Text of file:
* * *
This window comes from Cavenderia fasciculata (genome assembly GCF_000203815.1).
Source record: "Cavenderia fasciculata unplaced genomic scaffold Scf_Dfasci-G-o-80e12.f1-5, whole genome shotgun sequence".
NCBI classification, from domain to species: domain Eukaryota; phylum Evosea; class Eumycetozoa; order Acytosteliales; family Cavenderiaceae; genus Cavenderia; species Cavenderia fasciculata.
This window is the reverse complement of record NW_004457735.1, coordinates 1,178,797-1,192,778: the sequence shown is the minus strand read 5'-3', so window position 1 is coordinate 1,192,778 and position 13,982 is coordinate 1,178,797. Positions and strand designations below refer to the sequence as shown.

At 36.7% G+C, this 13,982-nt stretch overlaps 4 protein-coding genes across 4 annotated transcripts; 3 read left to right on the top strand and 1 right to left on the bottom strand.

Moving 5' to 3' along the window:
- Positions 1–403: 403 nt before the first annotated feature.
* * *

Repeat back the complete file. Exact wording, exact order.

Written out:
This window comes from Cavenderia fasciculata (genome assembly GCF_000203815.1).
Source record: "Cavenderia fasciculata unplaced genomic scaffold Scf_Dfasci-G-o-80e12.f1-5, whole genome shotgun sequence".
NCBI classification, from domain to species: domain Eukaryota; phylum Evosea; class Eumycetozoa; order Acytosteliales; family Cavenderiaceae; genus Cavenderia; species Cavenderia fasciculata.
This window is the reverse complement of record NW_004457735.1, coordinates 1,178,797-1,192,778: the sequence shown is the minus strand read 5'-3', so window position 1 is coordinate 1,192,778 and position 13,982 is coordinate 1,178,797. Positions and strand designations below refer to the sequence as shown.

At 36.7% G+C, this 13,982-nt stretch overlaps 4 protein-coding genes across 4 annotated transcripts; 3 read left to right on the top strand and 1 right to left on the bottom strand.

Moving 5' to 3' along the window:
- Positions 1–403: 403 nt before the first annotated feature.